By Raffique Shah
November 07, 2010
ONCE more Prime Minister Kamla Persad-Bissessar has triggered Caribbean hostility towards Trinidad and Tobago by another ill-timed, inappropriate statement. Coming a few months after her “Trinidad is not Caricom’s ATM” gaffe, one wonders who is advising the PM on the nuances of good diplomacy.
Maybe Kamla needs someone like Reginald Dumas to lead her support team. Most heads of governments today have such “backroom advisers” to help them craft speeches, prepare them to face tough questioning from the international media, and to advise on how to approach delicate issues like relations with one’s neighbours and friends.
I should declare my mala fides on Caricom before I write why I think what the PM said was wrong. First, I have long held that many of our brethren in the region have used, abused and kicked T&T in the face. I do not have the raw data before me, but I am certain we contribute most to the regional body’s coffers. Yet, beneficiaries of our generosity have bitten us where it hurts most.
Starting with the TT-US dollar exchange rate, Barbados (B$2 = US$1) and most Eastern Caribbean countries (EC$3 = US$1) scoff at our $6.3-to-$1 currency. Those who understand nothing about the real value of money, of how exchange rates are determined, see the TT dollar as being one of the weakest currencies in the Caribbean. Indeed, the islanders will sooner accept a Japanese Yen (Y80 = US$1) than the TT dollar.
In many instances, the uninformed in these small-island-states believe their standards of living are vastly superior to ours. Indeed, many of our own people sing praises to these countries, contrasting them with their own. Except for the wealthy and well off, I dare any ordinary Trini to move house and, after one year, tell me he has found paradise.
Nothing I have written about our neighbours’ attitudes towards us justifies any among us rubbing our resources-generated wealth in their faces when our PM, or any senior public official, says or does something that comes across as insulting to our neighbours.
PM Kamla linking aid to hurricane-stricken Caribbean countries with benefits to the donor was in poor taste. When she spoke, the islands were still under severe stress, still trying to add up their losses, counting flattened houses and fallen trees, trying to cope with floods, slush and damaged infrastructure.
In such circumstances, the PM, or any other government spokesperson, needed to show sympathy, to appear to be generous. Yes, our economy is not exactly booming. Yes, we have been bitten before, as I mentioned earlier. But with Tomas still weaving its destructive path across the Caribbean, the PM should have said that T&T was standing by to render whatever assistance we could to our neighbours in distress.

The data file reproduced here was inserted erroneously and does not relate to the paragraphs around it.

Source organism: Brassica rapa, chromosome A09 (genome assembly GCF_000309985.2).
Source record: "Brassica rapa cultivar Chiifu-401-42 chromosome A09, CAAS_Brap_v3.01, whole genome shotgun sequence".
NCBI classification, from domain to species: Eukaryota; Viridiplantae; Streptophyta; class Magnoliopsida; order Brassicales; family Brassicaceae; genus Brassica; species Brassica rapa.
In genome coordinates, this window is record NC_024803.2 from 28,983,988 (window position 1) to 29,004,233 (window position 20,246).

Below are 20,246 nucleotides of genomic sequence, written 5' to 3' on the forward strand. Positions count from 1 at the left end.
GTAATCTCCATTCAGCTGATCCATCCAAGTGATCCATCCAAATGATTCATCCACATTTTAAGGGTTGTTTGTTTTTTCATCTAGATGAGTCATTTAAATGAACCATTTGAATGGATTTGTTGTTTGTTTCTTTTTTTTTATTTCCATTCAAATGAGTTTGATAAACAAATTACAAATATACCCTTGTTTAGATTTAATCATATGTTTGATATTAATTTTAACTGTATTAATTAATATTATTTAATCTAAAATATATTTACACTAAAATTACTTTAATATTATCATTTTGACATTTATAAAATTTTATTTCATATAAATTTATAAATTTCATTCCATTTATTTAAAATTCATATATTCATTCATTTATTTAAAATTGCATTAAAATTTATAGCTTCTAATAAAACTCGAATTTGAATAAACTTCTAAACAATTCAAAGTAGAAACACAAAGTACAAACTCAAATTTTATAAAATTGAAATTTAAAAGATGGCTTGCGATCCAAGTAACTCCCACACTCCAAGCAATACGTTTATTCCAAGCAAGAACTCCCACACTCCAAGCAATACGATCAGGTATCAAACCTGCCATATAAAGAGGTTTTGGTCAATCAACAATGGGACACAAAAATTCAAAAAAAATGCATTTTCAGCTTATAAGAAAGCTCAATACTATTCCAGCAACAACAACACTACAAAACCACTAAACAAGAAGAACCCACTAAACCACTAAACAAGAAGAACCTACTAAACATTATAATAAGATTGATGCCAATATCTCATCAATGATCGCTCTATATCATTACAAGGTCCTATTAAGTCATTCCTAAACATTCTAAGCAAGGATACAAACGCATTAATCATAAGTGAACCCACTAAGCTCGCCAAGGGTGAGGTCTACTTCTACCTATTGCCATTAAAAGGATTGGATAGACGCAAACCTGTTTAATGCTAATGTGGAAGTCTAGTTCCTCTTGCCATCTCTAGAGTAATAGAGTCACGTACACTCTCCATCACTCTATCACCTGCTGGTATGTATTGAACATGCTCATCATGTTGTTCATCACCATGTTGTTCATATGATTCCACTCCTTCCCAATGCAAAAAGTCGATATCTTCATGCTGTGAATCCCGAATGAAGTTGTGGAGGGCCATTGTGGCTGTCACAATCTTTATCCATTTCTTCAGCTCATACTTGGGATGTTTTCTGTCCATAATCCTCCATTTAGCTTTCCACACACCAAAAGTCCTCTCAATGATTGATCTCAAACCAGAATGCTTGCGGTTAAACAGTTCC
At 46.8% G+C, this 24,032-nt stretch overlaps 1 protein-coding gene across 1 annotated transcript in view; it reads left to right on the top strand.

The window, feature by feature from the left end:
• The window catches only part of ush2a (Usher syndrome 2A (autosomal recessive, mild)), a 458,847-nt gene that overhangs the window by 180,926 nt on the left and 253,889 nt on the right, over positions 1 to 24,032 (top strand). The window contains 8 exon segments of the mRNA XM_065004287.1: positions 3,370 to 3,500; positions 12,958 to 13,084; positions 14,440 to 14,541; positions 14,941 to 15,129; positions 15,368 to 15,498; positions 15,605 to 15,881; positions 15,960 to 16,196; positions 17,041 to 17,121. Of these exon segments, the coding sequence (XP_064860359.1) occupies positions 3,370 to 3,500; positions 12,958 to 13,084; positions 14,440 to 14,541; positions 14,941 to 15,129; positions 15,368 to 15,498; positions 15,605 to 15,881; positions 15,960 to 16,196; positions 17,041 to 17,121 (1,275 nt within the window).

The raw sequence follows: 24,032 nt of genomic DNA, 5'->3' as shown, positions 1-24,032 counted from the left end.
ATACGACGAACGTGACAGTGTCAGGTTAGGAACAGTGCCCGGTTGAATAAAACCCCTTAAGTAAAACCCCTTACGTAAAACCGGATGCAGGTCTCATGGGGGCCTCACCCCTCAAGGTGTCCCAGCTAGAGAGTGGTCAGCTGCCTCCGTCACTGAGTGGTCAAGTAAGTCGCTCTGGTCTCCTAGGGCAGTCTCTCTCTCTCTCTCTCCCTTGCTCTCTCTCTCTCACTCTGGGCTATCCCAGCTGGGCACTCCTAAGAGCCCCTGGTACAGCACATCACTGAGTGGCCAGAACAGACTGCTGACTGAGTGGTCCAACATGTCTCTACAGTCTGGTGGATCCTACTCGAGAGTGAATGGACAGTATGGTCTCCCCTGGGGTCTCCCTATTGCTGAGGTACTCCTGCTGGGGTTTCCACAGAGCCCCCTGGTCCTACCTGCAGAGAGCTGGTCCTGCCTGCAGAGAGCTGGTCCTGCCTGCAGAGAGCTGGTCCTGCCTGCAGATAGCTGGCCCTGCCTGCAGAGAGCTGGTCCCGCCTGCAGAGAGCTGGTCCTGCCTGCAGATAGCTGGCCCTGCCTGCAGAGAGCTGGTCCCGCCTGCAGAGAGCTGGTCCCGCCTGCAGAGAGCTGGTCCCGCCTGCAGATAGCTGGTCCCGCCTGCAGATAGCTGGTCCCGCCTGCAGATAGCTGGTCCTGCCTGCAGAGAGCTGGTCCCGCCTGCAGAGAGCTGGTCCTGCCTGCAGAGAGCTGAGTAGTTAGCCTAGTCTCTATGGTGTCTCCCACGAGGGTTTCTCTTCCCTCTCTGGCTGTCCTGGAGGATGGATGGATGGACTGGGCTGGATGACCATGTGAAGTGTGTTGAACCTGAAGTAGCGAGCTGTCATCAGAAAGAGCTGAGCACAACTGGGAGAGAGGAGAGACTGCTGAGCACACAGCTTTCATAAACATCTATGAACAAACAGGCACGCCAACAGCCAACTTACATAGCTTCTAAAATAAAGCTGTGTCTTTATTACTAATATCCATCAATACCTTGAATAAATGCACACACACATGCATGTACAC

I need add, however, that PM Kamla is right to require recipient countries to use most of what we donate to them to purchase essential goods and services from T&T. We would be fools to fork out millions of our dwindling dollars and give them to neighbours who would rush off to buy reconstruction materials or goods and services from the UK or Japan or China.
This country can easily supply all the steel, building blocks, roofing, paints, road-building material, etc., that the recipient countries need. We also have a pool of good, experienced technical and highly skilled labour to execute reconstruction works. I should add that whatever similar skills the islands have should be utilised, and certainly, their labour should find employment in the works to be undertaken. In today’s world, aid must be mutually beneficial.
For those who cry foul at this notion, let me point them to Haiti—poor Haiti, where those buggers must be experiencing a battering even as I write (Friday morning). Think of the billions of dollars wealthy nations of the world pledged to that country after the devastating earthquake. Where did the money go? Are we seeing roads rebuilt, rubble cleared, or house construction on a fast track? Haitian earthquake victims still live in tents.
As a country that gave generously, we are entitled to ask why. The answer is easy. The US and its various agencies have all but occupied Haiti. And much the way they dragged their feet in New Orleans following hurricane Katrina, they are repeating their no-action approach in Haiti.
More important, and relevant, in this instance, is that almost everything thus far used in the limited reconstruction that has taken place has come from the US.
Have they asked T&T, which, I believe, contributed US$1 million, to sell them cement or blocks or furniture? No. Have they offered our contractors, our road builders, work? So when we give money to victims of natural disasters, we can morally seek to reap some benefits from what we donate. There is nothing wrong with that.
What PM Kamla ought not to have done was offer aid with strings in a public statement. You quietly tell St Vincent, St Lucia, Barbados, and maybe Haiti (again!), look, tell us how much construction material you need, we see what we have, and that will form part of the aid package. We can supply manufactured goods—let us know what your requirements are.
This is the classic case of “it’s not what you say, but how you say it”. Or how you do something that will be mutually beneficial even as you help your neighbours in distress.